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I'm nearing the end of my summer internship, and I've read that writing thank-you notes is a good way to maintain relationships, and just end the internship on a positive note in general.

Is this something that I should do, or will it be cheesy? Is a thank-you email too impersonal? I don't even know what a thank-you note consist of...do I go full on with a card and envelope, or something smaller?

I'd like to hear some insight from people with experience in this.

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    Does this answer what you are looking for? workplace.stackexchange.com/q/25915/2322 – enderland Aug 26 '15 at 18:16
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    It's really, completely, totally, trivially up to you. What's "cheesy" to one person could be poetry to another, or genius, or basic manners. When in doubt, do it in person. – Air Aug 26 '15 at 18:17
  • Aged 14 I did "work experience", which is what the UK calls a two-week internship for children, at a solicitor's office. They had a thank-you letter from a pupil at my school who'd done the same thing there the previous year, pinned on a noticeboard on the wall. So yeah, these things may be greatly appreciated. Downside was, I couldn't use the form letter that the school gave us in our work experience advice booklet, because they'd already got one... – Steve Jessop Apr 14 '16 at 22:46
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Is this something that I should do, or will it be cheesy? Is a thank-you email too impersonal? I don't even know what a thank-you note consist of...do I go full on with a card and envelope, or something smaller?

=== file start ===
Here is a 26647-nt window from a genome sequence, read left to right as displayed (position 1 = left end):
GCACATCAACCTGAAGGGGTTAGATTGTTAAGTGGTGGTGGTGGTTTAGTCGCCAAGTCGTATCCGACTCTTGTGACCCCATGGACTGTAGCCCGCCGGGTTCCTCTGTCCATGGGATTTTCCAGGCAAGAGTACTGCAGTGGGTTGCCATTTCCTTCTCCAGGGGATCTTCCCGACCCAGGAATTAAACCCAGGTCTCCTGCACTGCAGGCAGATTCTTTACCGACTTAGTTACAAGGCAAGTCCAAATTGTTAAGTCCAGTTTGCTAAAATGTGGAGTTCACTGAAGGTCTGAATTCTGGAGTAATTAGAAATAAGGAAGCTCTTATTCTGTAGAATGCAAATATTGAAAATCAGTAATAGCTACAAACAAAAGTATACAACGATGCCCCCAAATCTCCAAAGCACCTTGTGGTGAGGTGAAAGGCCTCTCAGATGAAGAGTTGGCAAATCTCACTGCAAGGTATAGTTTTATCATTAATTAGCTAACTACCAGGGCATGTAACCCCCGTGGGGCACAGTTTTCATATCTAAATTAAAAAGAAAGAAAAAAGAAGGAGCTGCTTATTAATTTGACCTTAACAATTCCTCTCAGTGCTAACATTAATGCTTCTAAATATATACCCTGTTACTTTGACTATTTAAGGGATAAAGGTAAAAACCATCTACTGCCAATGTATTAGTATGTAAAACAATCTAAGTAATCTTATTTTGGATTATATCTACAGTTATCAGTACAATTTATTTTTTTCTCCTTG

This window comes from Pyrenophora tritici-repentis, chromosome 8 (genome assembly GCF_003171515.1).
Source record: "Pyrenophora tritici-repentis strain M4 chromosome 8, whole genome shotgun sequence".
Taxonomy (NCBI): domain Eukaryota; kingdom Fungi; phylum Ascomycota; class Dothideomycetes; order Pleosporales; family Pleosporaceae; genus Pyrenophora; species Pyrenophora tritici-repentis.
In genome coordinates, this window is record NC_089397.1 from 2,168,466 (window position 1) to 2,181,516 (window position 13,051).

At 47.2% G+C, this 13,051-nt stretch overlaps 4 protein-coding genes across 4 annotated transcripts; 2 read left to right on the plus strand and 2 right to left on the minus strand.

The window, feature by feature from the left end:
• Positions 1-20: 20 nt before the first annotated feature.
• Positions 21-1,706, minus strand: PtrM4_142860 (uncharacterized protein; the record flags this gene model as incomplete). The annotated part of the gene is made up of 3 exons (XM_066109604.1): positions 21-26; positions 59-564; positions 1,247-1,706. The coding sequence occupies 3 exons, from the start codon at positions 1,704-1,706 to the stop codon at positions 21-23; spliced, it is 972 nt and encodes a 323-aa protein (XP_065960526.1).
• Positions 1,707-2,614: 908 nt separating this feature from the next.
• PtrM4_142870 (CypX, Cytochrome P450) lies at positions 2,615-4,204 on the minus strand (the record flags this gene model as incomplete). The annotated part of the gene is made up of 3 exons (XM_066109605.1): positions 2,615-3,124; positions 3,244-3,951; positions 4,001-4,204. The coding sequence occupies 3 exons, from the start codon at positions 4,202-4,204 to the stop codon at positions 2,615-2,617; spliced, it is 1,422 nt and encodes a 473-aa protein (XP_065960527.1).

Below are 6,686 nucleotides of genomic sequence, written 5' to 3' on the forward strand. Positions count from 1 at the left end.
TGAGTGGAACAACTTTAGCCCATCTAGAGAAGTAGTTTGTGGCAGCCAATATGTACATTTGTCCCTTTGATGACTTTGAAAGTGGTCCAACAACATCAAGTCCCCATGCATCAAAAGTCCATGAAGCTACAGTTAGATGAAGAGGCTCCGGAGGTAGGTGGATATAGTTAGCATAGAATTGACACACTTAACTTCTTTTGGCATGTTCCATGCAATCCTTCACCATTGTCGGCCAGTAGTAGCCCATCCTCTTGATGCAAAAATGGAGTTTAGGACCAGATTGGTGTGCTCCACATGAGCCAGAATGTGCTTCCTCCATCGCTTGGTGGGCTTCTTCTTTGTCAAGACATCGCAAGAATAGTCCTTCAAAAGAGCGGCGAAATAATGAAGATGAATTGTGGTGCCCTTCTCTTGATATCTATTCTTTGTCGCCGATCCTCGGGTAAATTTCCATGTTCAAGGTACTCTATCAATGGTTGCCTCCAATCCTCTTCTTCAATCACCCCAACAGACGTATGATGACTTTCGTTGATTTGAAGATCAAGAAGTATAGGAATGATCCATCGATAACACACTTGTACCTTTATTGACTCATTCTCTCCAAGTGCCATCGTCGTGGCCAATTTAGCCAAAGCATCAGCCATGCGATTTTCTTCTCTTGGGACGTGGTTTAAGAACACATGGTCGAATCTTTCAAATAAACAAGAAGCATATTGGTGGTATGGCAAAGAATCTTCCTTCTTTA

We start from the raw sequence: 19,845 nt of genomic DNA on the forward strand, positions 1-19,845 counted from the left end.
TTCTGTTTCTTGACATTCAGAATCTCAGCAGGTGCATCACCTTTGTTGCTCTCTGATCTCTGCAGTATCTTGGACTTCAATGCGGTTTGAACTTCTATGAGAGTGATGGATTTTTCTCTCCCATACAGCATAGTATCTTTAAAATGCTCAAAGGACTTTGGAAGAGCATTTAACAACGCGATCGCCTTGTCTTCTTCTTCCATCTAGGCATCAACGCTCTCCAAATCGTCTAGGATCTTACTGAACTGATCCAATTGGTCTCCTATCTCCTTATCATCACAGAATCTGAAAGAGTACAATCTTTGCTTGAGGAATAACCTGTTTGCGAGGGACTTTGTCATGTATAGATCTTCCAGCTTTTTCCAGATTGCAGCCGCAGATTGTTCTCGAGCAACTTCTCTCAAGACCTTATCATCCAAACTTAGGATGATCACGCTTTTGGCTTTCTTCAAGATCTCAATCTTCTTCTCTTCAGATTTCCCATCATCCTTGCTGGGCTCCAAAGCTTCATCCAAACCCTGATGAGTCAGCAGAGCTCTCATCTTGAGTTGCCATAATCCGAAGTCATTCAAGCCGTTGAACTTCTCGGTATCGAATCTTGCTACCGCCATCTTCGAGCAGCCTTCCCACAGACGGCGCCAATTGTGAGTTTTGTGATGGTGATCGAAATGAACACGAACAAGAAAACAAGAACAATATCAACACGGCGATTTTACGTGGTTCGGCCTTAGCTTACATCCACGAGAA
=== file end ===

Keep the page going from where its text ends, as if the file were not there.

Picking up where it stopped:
It won't be cheesy at all, and if sincere, will be remembered and appreciated.

Over the years, I hired many interns. On their final week, I took them out to lunch to talk about their experiences, ask them for suggestions on what I could do better for future interns, and to thank them for their hard work. Usually, they thanked me in person as well.

Some of the interns sent a follow-up letter thanking me for the opportunity, mentioning how much they had learned, and hinting that they would be amenable to a full-time job once they graduated. On several of those occasions, I took the up on the offer and did hire them when they became available.

The specific format wasn't very important - sometimes it was a thank you card, other times a handwritten letter, sometimes just an email. Far more important was the contents. A sincere thank you goes a long way.

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